Case Studies
Health Resources

Lawrence Lavine, D.O.
Tacoma, Washington
Phone: (253) 589-4625
Fax: (253) 581-6329


Dr. Lavine received the prestigious Harold Alfond Sports Medicine Lecture Medal at The 3rd Annual Harold Alfond Sports Medicine Lecture held on September 8, 2004, at the University of New England.

Dr. Lavine's presentation was entilted "Osteopathic and Alternative Medicine Aspects of Sports Medicine: Lessons Learned from the Olympics."

The Harold Alfond Sports Medicine Lecture at the University of New England was established in recognition of Harold Alfond's extraordinary role in helping to strengthen the University of New England and advance its educational mission, according to UNE President Sandra Featherman. "Given Harold Alfond's passion for sports and his many generous gifts in support of Maine athletes and athletics, the University named the lecture in his honor."

Dr. Lavine received the prestigious gold medal at the American Osteopathic Association's Annual Conference for his treatment of Apolo Ohno. The following is an excerpt from the AOA Executive Director's Annual Report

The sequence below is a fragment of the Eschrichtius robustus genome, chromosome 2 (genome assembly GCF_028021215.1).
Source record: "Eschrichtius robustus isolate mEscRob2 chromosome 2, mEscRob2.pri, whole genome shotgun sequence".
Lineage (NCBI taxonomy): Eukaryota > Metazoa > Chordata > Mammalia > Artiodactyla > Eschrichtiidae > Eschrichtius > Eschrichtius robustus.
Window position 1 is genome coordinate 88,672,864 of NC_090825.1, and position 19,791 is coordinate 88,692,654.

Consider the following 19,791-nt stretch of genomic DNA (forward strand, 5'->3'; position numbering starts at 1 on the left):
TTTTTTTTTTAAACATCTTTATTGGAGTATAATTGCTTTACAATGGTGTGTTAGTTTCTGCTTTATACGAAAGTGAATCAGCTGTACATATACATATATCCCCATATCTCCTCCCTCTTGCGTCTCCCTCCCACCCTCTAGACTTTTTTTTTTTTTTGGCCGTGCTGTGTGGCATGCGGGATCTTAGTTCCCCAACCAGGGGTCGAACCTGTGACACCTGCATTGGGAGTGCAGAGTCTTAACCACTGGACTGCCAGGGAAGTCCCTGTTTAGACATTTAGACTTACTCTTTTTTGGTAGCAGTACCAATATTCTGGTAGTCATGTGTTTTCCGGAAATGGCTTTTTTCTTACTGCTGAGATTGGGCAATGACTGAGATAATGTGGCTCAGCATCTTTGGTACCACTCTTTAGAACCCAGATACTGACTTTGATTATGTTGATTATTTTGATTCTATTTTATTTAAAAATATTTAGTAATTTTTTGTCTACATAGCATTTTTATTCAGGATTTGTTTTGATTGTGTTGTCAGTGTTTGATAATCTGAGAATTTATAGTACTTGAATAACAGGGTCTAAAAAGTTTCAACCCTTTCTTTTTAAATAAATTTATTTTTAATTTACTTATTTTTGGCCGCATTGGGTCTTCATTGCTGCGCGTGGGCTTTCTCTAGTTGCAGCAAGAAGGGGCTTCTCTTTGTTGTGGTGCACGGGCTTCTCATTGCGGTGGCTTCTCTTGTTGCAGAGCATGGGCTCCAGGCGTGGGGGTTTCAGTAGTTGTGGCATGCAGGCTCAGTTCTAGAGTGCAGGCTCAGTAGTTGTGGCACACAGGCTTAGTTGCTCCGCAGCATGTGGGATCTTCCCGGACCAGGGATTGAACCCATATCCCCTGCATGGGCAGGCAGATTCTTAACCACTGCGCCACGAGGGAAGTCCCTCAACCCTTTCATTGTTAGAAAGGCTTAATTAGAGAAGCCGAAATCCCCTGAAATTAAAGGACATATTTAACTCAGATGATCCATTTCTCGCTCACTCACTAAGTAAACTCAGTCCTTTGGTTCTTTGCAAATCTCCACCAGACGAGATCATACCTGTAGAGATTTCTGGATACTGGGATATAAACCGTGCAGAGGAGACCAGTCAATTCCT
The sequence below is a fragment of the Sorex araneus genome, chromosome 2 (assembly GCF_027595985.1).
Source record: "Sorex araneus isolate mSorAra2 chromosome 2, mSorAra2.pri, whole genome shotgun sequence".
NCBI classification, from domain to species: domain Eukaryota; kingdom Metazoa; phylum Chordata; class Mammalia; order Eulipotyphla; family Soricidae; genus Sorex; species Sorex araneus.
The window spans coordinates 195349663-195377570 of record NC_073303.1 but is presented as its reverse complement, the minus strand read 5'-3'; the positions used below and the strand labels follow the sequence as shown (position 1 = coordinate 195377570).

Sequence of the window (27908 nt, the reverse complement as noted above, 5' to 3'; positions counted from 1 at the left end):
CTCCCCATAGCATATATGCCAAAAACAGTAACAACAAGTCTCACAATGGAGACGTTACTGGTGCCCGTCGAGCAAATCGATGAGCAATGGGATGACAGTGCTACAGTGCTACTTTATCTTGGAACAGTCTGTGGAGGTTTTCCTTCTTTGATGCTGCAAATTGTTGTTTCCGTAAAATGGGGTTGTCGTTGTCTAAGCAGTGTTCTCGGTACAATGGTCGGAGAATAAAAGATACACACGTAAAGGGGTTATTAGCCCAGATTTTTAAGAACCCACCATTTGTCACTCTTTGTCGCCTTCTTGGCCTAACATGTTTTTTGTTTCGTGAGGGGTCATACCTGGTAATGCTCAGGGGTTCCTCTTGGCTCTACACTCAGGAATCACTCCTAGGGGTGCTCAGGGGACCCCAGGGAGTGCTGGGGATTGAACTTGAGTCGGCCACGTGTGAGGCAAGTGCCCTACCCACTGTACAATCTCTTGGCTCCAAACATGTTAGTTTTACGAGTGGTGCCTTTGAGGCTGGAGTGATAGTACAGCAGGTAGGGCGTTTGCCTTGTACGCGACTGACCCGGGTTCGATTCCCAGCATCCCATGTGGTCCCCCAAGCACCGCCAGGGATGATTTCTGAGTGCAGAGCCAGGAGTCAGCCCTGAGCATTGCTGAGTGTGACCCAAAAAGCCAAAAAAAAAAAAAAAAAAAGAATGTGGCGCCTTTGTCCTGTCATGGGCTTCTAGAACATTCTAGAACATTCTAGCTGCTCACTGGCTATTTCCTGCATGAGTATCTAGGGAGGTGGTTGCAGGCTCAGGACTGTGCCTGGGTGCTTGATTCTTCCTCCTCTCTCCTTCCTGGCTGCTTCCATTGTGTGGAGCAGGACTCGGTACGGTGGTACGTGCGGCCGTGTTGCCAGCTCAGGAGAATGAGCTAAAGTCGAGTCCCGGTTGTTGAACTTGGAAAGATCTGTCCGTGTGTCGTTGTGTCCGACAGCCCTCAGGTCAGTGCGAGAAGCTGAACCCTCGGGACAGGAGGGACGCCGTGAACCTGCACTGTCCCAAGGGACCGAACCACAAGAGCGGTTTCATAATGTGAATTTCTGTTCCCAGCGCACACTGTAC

Lawrence Lavine, DO has rightly earned some fame for his treatment of Apolo Ohno

during the Winter Olympics last February – but that story is worth more than a gold

medal – it’s a story of one DO’s commitment to his patient, and his responsibility to the

DOs who will come after him.

Responsibility to Future Generations

  1. In fact, Dr. Lavine had been treating Apolo Ohno long before the Olympics.

  2. Apolo returned to Colorado Springs and promptly shattered his own record time.

  3. A very grateful Apolo Ohno credited Dr. Lavine with regaining his gold medal form. Dr.

    Lavine is concerned, however, that the very knowledge he used to heal an Olympic star is in

    danger of disappearing, unless we better educate the next generation of osteopathic


  4. In fact, Dr. Lavine finds time in his busy practice to take on the role of teacher and pass on the legacy of osteopathic medicine.

  5. While Dr. Lavine is aware of the challenges that today’s students, interns and residents face,

    he is also optimistic that the American people are ready for the kind of practice we teach.

Echoing Dr. Lavine’s vision, the AOA is spearheading efforts to improve osteopathic

graduate medical education.

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